Thursday night the Heartbeat Exchange hosted A Picture’s Worth a Thousand Followers: a super-informative, good-vibe Social Media Week event with mulled wine and a panel of entrepreneurs from different industries, all of whom had something unique to say about how social media fits into their daily lives.
The panel was wonderfully moderated by Alicia Evans, professor of Social Media Strategy at City College. I jotted down some key takeaways to share with you (and to reference myself).
The main thesis, once the panel’s views were averaged, was that social media is getting more personal. While viewers will always desire to be wow‘d by seemingly untouchable lifestyles and glossy finished products, they also crave the process, the humble creation story, great customer service, and genuine content shared with them—as if they were part of an intimate community.
Here are some of the tips and ideas that resonated with me during the discussion. While these are aimed at small business owners, they are directly translatable to the social media strategy of a blogger, wherein the blogger themselves and their personal style become the “product”.
6 Tips To Improve Your Social Media Strategy
Separate the social from the media.
Photographer Peter Ruprecht hit the nail on the head when he was asked how time-consuming social media is for his business. He answered by batting a question right back:
“How much time are we all spend creating content vs. getting distracted by other brands’ photos and our friend’s vacation pics?” His advice was simple: Get disciplined with your time, and treat social media like any other part of the job: with a time limit and end goals.
Do what works for your business/blog.
The existence of 100+ social media sharing options doesn’t mean they’re all the right fit for you. Likewise, some businesses may quickly snap and post photos, while others have a complex process of capturing imagery for social campaigns.
MJ Barton of Electric Picks Jewelry said she quickly stacks her jewelry on when she has downtime at events and instantly uploads photos of the product via her phone, while Diana Hardeman, founder of MilkMade Ice Cream, stands on a chair over a carefully arranged lightbox with a bowl of ice cream in the center, and edits photos on the computer before posting to social.
Bottom line? It’s a trial and error process, and you have to be willing to try new things, let go of the ones that don’t work, and adapt to your audience.
Create aspirational lifestyle content.
Rather than showing off a product on a white background, show your readers how to style it. Show it to them hanging off the back of an amazing chair in a mosaic-walled room.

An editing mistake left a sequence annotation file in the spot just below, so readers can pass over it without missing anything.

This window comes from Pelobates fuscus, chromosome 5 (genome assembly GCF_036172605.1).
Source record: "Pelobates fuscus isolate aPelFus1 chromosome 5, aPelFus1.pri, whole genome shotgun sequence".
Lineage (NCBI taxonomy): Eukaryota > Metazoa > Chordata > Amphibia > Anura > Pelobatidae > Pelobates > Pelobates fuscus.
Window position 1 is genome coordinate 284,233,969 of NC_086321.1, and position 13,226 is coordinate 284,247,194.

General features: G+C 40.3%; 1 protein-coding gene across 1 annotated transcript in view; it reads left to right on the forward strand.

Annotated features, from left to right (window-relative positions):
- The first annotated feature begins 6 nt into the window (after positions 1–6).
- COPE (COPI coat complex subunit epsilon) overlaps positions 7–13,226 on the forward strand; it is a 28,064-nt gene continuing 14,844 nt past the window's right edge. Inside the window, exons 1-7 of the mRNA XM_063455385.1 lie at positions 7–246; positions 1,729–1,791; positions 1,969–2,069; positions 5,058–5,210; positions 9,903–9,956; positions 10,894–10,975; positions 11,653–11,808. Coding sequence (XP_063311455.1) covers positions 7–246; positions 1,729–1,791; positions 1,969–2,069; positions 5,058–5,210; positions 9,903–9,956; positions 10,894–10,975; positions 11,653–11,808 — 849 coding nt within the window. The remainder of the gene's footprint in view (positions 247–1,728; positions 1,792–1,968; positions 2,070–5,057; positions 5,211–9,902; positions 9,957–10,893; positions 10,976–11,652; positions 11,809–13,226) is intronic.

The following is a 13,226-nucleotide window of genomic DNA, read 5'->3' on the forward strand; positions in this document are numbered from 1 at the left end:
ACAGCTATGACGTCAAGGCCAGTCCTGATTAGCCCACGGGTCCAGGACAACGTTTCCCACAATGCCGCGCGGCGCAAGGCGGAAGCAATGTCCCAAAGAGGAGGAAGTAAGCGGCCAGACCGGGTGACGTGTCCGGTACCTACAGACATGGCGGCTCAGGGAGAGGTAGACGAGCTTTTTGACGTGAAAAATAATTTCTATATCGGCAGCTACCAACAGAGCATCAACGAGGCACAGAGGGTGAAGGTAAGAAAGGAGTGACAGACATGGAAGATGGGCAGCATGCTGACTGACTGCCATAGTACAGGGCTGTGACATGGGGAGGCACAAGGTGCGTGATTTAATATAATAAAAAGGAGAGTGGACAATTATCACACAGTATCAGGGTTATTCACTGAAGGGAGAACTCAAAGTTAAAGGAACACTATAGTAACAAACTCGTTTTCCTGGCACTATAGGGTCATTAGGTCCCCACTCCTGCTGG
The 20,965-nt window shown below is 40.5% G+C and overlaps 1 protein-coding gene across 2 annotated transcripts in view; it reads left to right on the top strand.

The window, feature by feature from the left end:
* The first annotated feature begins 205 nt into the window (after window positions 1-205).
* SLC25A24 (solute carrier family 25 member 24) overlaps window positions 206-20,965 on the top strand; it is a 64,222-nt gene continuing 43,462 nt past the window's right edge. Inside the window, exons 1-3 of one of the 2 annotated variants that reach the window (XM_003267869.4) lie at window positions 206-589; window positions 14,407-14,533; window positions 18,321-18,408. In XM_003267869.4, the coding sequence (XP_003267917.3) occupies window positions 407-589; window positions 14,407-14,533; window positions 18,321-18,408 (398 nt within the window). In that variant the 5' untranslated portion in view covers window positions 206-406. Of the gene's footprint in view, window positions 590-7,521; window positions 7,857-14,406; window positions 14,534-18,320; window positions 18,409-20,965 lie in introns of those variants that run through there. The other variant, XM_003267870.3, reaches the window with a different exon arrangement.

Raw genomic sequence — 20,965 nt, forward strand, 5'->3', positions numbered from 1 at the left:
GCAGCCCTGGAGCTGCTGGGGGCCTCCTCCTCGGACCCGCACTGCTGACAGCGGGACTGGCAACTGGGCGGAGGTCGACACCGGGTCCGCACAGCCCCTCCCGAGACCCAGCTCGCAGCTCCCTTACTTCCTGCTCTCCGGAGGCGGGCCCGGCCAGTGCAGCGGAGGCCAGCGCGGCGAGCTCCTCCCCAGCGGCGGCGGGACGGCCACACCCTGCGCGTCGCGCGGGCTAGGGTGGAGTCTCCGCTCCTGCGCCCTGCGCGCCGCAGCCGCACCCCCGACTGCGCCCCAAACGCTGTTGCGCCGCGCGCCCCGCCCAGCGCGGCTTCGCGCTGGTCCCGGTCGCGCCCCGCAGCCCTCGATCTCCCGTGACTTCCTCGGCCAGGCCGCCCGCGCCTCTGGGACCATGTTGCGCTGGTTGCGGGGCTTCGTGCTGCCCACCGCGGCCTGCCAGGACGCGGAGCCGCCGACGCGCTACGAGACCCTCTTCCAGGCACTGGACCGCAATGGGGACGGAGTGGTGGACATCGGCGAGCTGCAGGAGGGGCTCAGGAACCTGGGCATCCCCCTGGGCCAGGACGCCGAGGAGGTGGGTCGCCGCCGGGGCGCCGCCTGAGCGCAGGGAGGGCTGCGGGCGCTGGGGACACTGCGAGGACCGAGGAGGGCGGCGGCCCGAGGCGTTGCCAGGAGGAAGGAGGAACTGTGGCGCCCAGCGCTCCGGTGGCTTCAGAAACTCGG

Add a how-to tutorial in the form of an animated GIF to your Tumblr feed. Show some context, and let your content visually and literally explain how whatever you’re promoting will fit into your readers’ lives.
Show your process.
Demystify that aspirational lifestyle you’re selling, because pretty stuff isn’t enough. What happens before that fabulous thing (product, outfit, photo) comes into existence?
What is the styling process like?
Where are the photos being taken?
What coffee shop are you sitting in to scribble inspiration and ideas into your moleskin notebook?
Who runs your showroom? Is your favorite coffee mug that’s always at your desk while working totally pin-worthy?
People love to see the behind-the-scenes.
Let everyone know what you stand for.
People want to know what you care about. Discuss what your product is doing for the world beyond the obvious. Are you donating to a charity whose story will touch people’s lives and inspire them to help you give?
Are involved in some greater cause, or raising money for a personal life goal? Did someone just send you a heartfelt note about a way your product touched their life? These are all amazing things to share and will in turn create a deeper connection with your followers.
Balance your content.
Too much of any one thing will be less interesting over time. While listening to the panel discussion, I jotted down “Go for the 3 P’s: Product, Process, and Pretty Things.”
Product could be virtually any finished product or concept, while process is that behind-the-scenes action, and pretty things could range from inspirational quotes to aesthetically pleasing close-ups of your materials (or the embellishment on your latest DIY project).
To wrap this up, I’ll add one bonus tip that I felt was very important, stressed by MJ Barton of Electric Picks Jewelry: Don’t fake it.
When you’re paying for followers, yet no one is interacting with your content, people can tell MJ shared a story of a fellow business owner who bragged about having 20K+ followers on Instagram, yet when she clicked through the content, each photo had only 1 or 2 likes.
Does a high follower count mean anything if your message is falling on deaf ears? Your audience will grow with time, and some will come and go, but YOUR people will stick. Building a following is all about making real connections, so keep it real.
If you found these tips helpful, let me know below!